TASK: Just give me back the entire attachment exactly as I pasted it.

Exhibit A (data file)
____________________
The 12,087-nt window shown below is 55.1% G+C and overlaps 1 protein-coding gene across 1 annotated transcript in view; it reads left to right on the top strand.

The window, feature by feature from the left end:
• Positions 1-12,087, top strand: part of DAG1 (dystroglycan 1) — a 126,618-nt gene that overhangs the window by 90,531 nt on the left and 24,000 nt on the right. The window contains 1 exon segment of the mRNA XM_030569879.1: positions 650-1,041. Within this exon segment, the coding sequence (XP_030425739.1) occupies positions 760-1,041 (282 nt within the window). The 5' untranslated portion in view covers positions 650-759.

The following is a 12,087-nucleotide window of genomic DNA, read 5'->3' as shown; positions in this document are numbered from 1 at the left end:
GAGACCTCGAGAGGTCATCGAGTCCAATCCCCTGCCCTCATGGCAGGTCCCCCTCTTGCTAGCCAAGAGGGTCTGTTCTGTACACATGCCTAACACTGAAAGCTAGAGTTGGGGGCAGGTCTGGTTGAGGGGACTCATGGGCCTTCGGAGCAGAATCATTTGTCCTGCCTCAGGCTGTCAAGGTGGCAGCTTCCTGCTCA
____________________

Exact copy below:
The 12,087-nt window shown below is 55.1% G+C and overlaps 1 protein-coding gene across 1 annotated transcript in view; it reads left to right on the top strand.

The window, feature by feature from the left end:
• Positions 1-12,087, top strand: part of DAG1 (dystroglycan 1) — a 126,618-nt gene that overhangs the window by 90,531 nt on the left and 24,000 nt on the right. The window contains 1 exon segment of the mRNA XM_030569879.1: positions 650-1,041. Within this exon segment, the coding sequence (XP_030425739.1) occupies positions 760-1,041 (282 nt within the window). The 5' untranslated portion in view covers positions 650-759.

The following is a 12,087-nucleotide window of genomic DNA, read 5'->3' as shown; positions in this document are numbered from 1 at the left end:
GAGACCTCGAGAGGTCATCGAGTCCAATCCCCTGCCCTCATGGCAGGTCCCCCTCTTGCTAGCCAAGAGGGTCTGTTCTGTACACATGCCTAACACTGAAAGCTAGAGTTGGGGGCAGGTCTGGTTGAGGGGACTCATGGGCCTTCGGAGCAGAATCATTTGTCCTGCCTCAGGCTGTCAAGGTGGCAGCTTCCTGCTCA